I gave up on priming with spray paint. Last year I went through so many cans of spray paint because they froze up while priming in 20 degree weather (this hobby/obsession doesn't pause for cold weather). On top of that, I never did like priming with spray paint because I either missed spots or put it on too thick trying to get every nook.
Spraying while the parts were on the sprue helped a lot. But I still had to redo it after putting the model together to cover the sanding and cut marks. Then, I special ordered some missile launcher IG from the War Store, which didn't come on a sprue but instead a little bag of parts. How the heck was I suppose to prime them?
So now I prime with a brush. I don't know if there are special primer paints out there and if there were I would probably be too cheap to buy them. With that said, in order for the brush-priming method to work correctly, you will need to put out some money on a good brush and Citadel foundation paint.
After cleaning the chunks off the model, sanding down the mold lines, putting it together, then denting/scratching/weathering/wearing down the armor of your model, put a layer of foundation paint on with a tank brush. It doesn't work to well with any other type of brush - you will just leave marks and lines. Work the paint into every hole, crevice, and armpit with the tank brush ensuring that you are not leaving any paint standing. The paint should be put on thin. Really work the paint into the model. This isn't detail work you're doing. Move the brush in circles and press it into the recessed areas. It will be tough on the brush, but it's worth it.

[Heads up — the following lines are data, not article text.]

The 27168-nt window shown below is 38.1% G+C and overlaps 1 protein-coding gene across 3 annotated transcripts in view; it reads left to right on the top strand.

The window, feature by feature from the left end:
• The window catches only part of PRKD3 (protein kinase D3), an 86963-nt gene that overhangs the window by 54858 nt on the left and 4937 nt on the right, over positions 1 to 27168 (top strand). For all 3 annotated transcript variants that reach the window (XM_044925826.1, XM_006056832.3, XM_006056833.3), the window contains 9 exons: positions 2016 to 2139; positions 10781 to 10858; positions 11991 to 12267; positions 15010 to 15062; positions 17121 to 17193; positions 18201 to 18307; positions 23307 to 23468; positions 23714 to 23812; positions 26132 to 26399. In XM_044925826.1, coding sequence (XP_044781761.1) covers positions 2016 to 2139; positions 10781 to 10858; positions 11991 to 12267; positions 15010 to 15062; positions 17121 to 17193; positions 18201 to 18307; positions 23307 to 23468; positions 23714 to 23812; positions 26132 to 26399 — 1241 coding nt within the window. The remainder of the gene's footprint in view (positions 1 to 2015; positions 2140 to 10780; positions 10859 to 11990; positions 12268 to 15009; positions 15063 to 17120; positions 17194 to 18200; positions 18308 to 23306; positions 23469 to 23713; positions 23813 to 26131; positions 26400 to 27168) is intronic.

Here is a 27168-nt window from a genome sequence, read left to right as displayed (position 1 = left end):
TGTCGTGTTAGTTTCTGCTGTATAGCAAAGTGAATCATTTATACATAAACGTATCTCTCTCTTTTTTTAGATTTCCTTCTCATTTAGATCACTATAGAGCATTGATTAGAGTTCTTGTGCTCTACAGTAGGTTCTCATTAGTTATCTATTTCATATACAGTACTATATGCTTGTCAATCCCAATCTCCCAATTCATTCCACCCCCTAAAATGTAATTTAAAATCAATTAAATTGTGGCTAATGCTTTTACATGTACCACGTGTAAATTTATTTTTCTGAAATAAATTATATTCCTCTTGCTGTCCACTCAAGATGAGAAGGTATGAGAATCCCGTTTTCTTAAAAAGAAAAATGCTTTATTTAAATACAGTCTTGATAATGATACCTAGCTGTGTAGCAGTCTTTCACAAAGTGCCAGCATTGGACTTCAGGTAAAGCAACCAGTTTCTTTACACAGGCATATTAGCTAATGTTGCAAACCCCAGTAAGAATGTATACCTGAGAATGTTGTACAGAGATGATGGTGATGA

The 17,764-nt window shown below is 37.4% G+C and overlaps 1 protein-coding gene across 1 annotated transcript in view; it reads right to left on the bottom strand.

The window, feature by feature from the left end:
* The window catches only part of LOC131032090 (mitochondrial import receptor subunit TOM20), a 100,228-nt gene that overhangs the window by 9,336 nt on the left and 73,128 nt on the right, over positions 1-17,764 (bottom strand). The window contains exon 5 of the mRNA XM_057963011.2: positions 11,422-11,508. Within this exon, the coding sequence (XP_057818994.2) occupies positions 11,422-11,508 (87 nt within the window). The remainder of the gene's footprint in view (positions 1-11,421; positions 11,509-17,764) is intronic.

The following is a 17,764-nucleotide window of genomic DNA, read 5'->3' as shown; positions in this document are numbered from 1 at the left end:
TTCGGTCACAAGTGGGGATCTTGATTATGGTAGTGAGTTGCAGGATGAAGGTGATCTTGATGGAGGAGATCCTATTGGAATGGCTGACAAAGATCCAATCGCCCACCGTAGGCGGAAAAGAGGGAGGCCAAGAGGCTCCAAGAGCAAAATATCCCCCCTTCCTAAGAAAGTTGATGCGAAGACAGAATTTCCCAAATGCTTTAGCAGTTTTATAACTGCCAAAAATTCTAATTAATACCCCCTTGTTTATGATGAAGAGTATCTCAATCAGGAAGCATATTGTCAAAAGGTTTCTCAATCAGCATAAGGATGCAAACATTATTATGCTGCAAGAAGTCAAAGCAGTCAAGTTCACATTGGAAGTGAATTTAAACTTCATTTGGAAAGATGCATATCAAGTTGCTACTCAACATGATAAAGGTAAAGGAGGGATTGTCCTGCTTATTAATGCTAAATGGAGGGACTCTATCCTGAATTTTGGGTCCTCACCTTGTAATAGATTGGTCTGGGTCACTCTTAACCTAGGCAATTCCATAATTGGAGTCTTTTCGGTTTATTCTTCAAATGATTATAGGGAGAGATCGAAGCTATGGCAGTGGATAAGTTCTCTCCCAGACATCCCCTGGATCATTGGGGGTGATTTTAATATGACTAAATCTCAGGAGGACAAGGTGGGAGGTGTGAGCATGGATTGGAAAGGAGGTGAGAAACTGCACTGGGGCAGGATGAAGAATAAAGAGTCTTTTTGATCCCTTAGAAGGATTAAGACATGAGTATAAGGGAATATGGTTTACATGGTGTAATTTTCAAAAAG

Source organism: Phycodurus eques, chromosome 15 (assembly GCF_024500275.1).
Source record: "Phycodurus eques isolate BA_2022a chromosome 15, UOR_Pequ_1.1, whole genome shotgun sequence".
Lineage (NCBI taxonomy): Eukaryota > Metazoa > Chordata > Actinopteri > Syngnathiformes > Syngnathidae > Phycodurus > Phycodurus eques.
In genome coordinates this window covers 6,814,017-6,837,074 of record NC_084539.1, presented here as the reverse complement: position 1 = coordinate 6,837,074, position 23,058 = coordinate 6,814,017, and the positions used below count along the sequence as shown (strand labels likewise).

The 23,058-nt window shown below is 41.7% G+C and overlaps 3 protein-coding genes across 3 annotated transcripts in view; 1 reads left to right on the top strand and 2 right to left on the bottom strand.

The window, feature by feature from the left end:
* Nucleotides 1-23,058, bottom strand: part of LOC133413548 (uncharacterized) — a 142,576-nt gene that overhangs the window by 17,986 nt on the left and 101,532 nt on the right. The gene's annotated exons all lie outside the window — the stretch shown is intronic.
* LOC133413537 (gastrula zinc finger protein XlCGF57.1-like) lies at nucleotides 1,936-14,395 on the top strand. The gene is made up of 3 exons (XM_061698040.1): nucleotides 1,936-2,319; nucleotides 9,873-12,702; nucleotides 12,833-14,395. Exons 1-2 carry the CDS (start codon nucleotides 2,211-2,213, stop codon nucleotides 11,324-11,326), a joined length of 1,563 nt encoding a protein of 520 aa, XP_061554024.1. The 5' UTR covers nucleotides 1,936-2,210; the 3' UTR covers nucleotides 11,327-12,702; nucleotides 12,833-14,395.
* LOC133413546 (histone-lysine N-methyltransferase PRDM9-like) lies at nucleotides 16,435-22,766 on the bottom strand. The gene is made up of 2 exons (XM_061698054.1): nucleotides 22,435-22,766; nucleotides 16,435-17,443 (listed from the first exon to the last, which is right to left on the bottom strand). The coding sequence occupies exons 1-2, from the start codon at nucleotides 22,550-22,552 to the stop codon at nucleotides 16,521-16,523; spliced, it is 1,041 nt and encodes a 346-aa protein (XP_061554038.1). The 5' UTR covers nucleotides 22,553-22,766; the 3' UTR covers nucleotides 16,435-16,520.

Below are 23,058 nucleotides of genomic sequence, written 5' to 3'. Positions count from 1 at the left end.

Remember to use a lighter color foundation (such as Dheneb Stone) for white or light colored models. Depending on the color foundation you use, you will may still be able to see the gray plastic or metal. Wait until the first coat is completely dry before applying a second coat. This is where batch painting helps as you should wait about five minutes before applying the second coat. In many cases a second coat isn't required unless you put the foundation paint on too thin.
When the primer is dry, then apply the main color of your model. Use the majority color of your model for this layer and cover the whole model. This is part of the primer layer, so ensure you cover every area. If your majority color is watered down like it is suppose to be, then this will take at least three coats. Again, use the tank brush and put on thin layers.
When you are done, you will have a completely primed model that will also have you foundation color. If your majority color is darker than the lightest color (such as skin), then you will want to use a light color foundation paint on those areas prior to the actual color layers (just like you would using the "spray" priming method).
The advantage, of course, if that the production of your army doesn't slow down during the winter months.